While many people use RAC or NRMA to conduct a vehicle inspection before they buy a second-hand car the same due diligence process should be undertaken when buying a business to ensure the asking price is fair and reasonable and to avoid buying a dud. The due diligence includes getting a business’s valuation and a detailed review of the business operations, industry, reputation and analysis of financial performance.

The onus is on the buyer to conduct proper due diligence and not rely on gut feel which may prove costly in the end by buying a dud business or agreeing to a price which is overpriced. Buying a business is a large investment so you must verify that the business will be able to generate the income and returns you require to meet your lifestyle and any loan/finance obligations you may need to meet.

Here is a summary of the key activities buyers may undertake during the buying process.

1. Get a qualified business valuation

While many buyers try to save money and avoid getting their own independent valuation done before buying a business it could proof costly and result in buyer paying thousands $$$ dollars more than they need to. A business valuation can also assist a buyer in obtaining finance as banks will seek evidence and support for application. The business valuations we prepare are bank approved.

2. Assess the market

Before buying a business, you should assess the market and industry in which the business operates. Determine if the industry has forecast growth over the next 5-10 years, if they are a forecast decline than you may choose to avoid purchasing business altogether or offer considerably less than seller asking price.

3. Does the business have current business plans?

A business with a plan and forecast of growth will be more attractive than a business with no direction and no opportunity for growth. Opportunity for growth will inspire buyers of the possibilities’ and opportunities to grow the business and generate a profit when they sell in the future.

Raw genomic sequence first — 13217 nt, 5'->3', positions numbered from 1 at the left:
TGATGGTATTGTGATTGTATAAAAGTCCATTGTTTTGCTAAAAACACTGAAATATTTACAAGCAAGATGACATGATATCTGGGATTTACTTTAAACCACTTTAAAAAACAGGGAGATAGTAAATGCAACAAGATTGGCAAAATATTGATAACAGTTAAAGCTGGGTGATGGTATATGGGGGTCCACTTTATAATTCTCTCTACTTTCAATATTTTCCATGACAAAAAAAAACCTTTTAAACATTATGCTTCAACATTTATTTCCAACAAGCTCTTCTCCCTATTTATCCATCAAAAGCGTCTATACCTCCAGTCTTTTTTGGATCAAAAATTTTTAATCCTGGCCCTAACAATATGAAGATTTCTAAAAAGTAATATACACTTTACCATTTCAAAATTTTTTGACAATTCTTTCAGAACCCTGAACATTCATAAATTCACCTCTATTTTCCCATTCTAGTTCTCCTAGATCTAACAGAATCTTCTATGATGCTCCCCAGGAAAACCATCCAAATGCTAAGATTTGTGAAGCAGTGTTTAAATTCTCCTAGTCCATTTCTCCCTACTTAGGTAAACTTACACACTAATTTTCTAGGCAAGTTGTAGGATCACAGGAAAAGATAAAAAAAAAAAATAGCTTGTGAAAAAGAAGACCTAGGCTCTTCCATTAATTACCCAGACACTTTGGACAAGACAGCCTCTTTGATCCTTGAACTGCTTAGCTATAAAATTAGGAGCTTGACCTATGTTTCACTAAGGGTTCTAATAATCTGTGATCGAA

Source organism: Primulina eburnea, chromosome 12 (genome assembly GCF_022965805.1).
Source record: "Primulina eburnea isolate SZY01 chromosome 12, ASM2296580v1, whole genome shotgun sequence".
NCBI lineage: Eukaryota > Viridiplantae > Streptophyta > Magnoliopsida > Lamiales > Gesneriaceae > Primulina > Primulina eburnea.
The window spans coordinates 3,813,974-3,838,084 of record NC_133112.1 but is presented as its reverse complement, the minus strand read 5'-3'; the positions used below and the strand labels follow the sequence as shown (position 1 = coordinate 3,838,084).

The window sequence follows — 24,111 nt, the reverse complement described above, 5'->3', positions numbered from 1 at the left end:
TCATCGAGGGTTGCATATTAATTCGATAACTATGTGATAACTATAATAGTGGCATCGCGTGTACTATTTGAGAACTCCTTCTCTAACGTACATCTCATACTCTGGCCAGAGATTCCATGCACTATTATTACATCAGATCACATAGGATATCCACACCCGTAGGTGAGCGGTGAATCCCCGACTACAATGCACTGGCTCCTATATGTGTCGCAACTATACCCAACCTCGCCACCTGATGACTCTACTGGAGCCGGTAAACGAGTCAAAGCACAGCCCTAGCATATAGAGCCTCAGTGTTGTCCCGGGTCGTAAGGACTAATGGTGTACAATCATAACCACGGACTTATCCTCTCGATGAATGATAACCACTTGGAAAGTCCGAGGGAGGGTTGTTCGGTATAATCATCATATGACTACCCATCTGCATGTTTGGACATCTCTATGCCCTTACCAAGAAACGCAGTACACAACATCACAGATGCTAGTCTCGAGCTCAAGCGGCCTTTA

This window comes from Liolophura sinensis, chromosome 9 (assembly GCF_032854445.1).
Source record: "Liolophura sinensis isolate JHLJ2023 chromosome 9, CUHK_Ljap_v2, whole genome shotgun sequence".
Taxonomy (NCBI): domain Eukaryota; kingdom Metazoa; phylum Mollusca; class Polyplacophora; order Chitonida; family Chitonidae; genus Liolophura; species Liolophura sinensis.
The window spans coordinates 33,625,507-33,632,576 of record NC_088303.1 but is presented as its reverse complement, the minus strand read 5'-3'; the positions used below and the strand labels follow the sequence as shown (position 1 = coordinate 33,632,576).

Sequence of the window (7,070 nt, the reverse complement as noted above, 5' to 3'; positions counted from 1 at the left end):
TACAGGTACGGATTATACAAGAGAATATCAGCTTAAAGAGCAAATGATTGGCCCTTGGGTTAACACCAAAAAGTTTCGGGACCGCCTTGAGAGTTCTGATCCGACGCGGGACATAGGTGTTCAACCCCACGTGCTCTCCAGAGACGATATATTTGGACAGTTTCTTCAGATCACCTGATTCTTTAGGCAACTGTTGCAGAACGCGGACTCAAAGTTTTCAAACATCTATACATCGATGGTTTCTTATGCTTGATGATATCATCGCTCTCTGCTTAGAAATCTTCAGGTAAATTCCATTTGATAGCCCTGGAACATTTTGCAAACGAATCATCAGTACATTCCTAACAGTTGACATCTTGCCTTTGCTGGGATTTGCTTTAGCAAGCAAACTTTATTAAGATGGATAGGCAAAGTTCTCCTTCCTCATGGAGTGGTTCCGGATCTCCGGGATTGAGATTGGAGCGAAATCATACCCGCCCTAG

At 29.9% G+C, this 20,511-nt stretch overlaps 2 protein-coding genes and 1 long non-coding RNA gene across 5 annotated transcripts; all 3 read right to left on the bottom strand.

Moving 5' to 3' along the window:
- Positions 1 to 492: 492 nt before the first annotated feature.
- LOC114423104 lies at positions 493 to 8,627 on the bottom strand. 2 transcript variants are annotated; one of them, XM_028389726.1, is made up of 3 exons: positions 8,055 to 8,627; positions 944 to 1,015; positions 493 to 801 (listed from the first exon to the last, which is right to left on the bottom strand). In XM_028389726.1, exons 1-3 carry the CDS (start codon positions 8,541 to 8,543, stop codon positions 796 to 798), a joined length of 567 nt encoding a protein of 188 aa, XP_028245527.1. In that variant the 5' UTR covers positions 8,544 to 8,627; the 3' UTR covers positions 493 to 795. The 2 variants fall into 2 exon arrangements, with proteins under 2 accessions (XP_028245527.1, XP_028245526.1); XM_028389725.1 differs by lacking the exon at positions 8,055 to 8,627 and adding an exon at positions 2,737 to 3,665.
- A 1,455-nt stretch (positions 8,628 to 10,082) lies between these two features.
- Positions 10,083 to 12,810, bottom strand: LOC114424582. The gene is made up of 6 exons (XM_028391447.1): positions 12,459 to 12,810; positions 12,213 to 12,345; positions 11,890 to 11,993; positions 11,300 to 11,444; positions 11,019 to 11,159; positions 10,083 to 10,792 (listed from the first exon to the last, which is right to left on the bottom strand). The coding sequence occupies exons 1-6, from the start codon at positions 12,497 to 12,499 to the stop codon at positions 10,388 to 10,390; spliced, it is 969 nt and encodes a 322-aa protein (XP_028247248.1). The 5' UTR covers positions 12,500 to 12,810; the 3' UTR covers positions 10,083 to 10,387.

4. Business Operations

Does the business have systems and well documented policies and procedures, if it does the handover will be less stressful and disruption to business kept to a minimal as new owner will have the guidelines to ensure the smooth running of operations. Businesses’ which have poor documented procedure’s and are heavily reliant on the owner operator should be viewed with caution and higher risk.

5. Sales/Revenue

Identify the major customers who generate revenue for the business and assess any that are of risk of leaving with new ownership. Assess if any new competitors are entering the market or opening new premises nearby which would significantly impact sales. Finally review all customer contracts and identify customers that are approaching end of contract.

6. Business Premises

Ensure your premises lease is up to date with options signed and in place and that the premises lease can be assigned to you without any complications – ask a lawyer if you are unsure.

7. Equipment

Check business plant & equipment to identify any major repairs or replacements needed in the short term this will identify if you can cope with any cash outlaws that may be required after purchase.

8. Staff

Identity any critical staff that plan to leave or stay on, ensure all contracts are up to date and job description current. Also check LSL & AL entitlements to identify any substantial amounts owed to employees.

9. Suppliers

Verify if supplier contracts are in place and assess if any are a risk of putting prices up or stopping supply.

10. Legal

Check and verify that the business doesn’t have any outstanding legal issues which may compromise business operations and future trading and viability.

11. Financial records and statement’s

Ensure all paperwork and record keeping is up to date, that there are no issues outstanding with ATO and all returns have been lodged. Get an accountant to audit or review financial records to validate accuracy and completeness of numbers, profits and revenue.

12. Cashflow

Check the cash position of the business, cash is the most important indicator of the health of the business. If the business has been continuously supported by the seller with injections of funds than the buyer should be wary. A business with cash positive position is normally an indicator of low costs structure and strong inflows of cash will be an indicator of a strong market position.

Finally consults professional to assist you in this process, don’t try and save money and undertake this process yourself. The money you save on fees may cost you a lot more if you end buying the wrong business or paying too much.